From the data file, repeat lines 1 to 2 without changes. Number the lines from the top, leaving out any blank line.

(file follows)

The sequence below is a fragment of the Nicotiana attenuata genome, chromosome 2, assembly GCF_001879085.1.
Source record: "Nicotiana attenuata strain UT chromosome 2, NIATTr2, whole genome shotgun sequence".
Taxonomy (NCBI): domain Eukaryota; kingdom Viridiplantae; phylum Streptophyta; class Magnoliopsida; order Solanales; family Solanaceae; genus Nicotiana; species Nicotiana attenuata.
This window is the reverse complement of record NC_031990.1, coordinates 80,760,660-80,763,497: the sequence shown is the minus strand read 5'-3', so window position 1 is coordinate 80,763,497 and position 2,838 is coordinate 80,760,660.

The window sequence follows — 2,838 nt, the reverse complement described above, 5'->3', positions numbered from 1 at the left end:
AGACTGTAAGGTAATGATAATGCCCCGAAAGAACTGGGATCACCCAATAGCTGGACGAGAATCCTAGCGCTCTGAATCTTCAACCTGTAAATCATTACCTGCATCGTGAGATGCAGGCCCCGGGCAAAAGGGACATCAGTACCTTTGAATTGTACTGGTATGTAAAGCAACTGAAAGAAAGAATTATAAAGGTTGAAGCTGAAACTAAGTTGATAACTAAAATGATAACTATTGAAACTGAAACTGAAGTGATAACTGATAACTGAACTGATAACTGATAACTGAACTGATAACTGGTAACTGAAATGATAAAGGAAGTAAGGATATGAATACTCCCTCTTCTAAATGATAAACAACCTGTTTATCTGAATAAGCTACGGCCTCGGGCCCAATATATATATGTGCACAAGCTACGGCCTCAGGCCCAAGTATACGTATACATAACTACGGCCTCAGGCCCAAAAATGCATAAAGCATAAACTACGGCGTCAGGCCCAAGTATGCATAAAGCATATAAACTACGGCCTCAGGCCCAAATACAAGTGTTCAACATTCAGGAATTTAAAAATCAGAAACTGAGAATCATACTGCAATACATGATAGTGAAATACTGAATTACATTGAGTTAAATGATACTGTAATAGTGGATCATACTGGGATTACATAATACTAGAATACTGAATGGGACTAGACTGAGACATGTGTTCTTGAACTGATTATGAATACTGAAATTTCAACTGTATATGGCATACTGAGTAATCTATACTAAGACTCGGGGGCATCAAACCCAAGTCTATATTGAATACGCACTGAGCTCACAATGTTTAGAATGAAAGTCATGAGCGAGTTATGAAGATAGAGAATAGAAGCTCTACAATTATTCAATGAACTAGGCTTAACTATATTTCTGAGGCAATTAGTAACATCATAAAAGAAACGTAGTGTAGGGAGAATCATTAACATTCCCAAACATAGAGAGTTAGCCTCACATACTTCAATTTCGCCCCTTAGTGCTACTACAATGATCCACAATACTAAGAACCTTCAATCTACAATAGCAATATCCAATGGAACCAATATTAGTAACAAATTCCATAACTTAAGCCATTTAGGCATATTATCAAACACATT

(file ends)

The sequence below is a fragment of the Nicotiana attenuata genome, chromosome 2, assembly GCF_001879085.1.
Source record: "Nicotiana attenuata strain UT chromosome 2, NIATTr2, whole genome shotgun sequence".